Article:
For The Social Security Administration, the term deeming income means the process of considering income that belongs to someone else as your income when calculating your financial eligibility for SSI benefits as well as your SSI benefit amount. This income is counted regardless of the availability of this income to you.
This blog highlights four special situations in which income may be deemed yours for SSI eligibility purposes and three exceptions in which deemed income does not apply.
WHEN INCOME MAY BE DEEMED TO YOU
The first situation in which income may be deemed yours is when you live with a spouse who is not eligible for SSI benefits and who receives income. Some of the spouse's income will be counted when considering SSI financial eligibility for yourself.
Another occasion in which income may be deemed yours is when a child who is disabled or blind and under the age of 18 lives with a parent who receives income. If at least one of the parents doesn't receive SSI benefits, some of the parent's income is counted when considering SSI the financial eligibility of the child.
SPONSOR OF AN ALIEN
The third situation is if you are an alien with a sponsor who has income. Some of the sponsor's income may be deemed to you. This applies to those who first applied for SSI benefits after September 30, 1980. It applies only 3 years after admittance to the US for permanent residency. Whether or not you live with your sponsor is irrelevant.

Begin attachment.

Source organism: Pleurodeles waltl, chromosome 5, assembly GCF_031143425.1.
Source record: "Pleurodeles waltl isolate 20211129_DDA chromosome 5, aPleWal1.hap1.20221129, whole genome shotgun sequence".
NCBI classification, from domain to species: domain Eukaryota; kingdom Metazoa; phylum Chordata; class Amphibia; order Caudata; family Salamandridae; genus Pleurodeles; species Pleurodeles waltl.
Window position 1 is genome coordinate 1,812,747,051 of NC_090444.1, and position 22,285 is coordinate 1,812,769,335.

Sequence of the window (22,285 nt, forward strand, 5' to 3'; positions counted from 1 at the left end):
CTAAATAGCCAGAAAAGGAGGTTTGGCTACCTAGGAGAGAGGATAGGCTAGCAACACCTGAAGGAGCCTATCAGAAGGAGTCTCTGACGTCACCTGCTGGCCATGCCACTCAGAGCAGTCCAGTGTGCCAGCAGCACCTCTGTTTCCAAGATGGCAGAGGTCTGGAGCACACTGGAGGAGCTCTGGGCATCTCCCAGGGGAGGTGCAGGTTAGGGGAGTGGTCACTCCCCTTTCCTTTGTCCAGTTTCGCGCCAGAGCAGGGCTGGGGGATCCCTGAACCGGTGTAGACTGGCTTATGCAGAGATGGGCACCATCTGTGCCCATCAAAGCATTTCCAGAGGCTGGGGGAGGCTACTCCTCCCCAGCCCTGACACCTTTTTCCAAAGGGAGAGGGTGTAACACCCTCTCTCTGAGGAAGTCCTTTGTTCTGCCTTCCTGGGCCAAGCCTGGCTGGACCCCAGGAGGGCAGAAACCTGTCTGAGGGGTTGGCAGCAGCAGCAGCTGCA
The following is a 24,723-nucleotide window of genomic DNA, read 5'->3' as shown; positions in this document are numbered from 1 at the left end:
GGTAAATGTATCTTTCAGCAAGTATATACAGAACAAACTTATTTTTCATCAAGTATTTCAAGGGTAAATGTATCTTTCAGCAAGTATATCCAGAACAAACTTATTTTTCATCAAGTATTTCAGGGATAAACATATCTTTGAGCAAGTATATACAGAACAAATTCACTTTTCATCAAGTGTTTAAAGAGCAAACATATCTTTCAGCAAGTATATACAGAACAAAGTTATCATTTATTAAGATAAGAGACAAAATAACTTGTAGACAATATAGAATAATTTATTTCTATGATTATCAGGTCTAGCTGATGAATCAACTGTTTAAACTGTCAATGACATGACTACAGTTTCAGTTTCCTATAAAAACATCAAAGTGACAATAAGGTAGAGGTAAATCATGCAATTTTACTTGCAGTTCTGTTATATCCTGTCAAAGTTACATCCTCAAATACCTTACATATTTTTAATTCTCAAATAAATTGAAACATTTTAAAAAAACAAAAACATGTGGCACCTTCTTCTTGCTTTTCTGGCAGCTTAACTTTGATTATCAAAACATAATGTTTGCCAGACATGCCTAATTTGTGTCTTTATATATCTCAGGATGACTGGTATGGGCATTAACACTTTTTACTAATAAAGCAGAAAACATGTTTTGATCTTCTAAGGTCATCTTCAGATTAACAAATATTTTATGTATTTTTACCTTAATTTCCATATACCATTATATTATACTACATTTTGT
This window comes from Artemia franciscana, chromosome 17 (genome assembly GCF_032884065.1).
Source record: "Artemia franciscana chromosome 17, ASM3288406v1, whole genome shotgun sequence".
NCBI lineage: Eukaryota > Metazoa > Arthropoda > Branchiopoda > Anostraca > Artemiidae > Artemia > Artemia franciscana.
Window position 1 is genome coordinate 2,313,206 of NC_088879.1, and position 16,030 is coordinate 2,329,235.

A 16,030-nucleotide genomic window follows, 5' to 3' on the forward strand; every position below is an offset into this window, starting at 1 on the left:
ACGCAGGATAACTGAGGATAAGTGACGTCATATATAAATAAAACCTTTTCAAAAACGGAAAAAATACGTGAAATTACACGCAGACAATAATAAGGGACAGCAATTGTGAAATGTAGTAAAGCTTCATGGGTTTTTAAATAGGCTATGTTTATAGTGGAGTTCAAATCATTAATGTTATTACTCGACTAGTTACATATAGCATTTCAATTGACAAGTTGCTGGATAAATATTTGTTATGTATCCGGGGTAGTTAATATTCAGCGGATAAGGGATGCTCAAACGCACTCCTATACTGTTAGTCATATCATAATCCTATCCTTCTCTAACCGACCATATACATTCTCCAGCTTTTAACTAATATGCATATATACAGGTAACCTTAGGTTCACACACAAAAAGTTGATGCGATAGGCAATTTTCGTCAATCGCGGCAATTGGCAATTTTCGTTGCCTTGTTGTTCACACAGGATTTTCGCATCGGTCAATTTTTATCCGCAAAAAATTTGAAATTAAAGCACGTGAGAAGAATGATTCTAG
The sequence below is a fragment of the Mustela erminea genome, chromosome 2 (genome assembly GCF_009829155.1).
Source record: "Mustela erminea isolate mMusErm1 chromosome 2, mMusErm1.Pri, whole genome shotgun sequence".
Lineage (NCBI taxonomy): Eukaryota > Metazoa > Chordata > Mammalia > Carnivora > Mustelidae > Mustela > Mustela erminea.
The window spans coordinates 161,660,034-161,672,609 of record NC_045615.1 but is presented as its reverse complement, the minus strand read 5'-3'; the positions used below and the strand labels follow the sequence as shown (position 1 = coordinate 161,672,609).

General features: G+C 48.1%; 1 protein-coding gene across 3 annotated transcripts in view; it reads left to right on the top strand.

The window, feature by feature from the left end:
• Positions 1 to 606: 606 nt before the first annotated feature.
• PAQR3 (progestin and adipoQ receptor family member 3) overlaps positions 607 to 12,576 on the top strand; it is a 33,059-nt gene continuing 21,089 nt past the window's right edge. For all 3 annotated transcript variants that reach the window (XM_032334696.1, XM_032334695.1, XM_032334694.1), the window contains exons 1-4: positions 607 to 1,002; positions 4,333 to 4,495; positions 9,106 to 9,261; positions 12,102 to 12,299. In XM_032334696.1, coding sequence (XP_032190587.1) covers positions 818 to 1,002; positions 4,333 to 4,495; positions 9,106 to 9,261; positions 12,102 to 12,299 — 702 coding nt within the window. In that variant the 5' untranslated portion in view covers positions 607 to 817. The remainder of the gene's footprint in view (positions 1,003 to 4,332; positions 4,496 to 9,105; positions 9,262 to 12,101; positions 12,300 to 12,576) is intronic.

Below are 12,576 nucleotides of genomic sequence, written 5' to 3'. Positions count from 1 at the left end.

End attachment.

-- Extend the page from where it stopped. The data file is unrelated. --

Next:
The last situation in which the SSA deems income to you is if you live in the same household as your "essential person". An essential person is defined as someone with whom you've resided since December 1973. That person must not have been eligible for assistance from the State for December 1973 nor eligible for SSI benefits. There can be more than one essential person.
WHEN DEEMED INCOME DOES NOT APPLY
- You no longer share a household with a spouse or parent.
- A disabled or blind child reaches the age of 18.
- An alien sponsorship ends.
The SSA also follows certain steps when deeming income to you in order to determine how much income to deem. For clarification on what income may be deemed to you and whether or not you may qualify financially for SSI, talk with an experienced attorney who can help you understand your eligibility for SSI.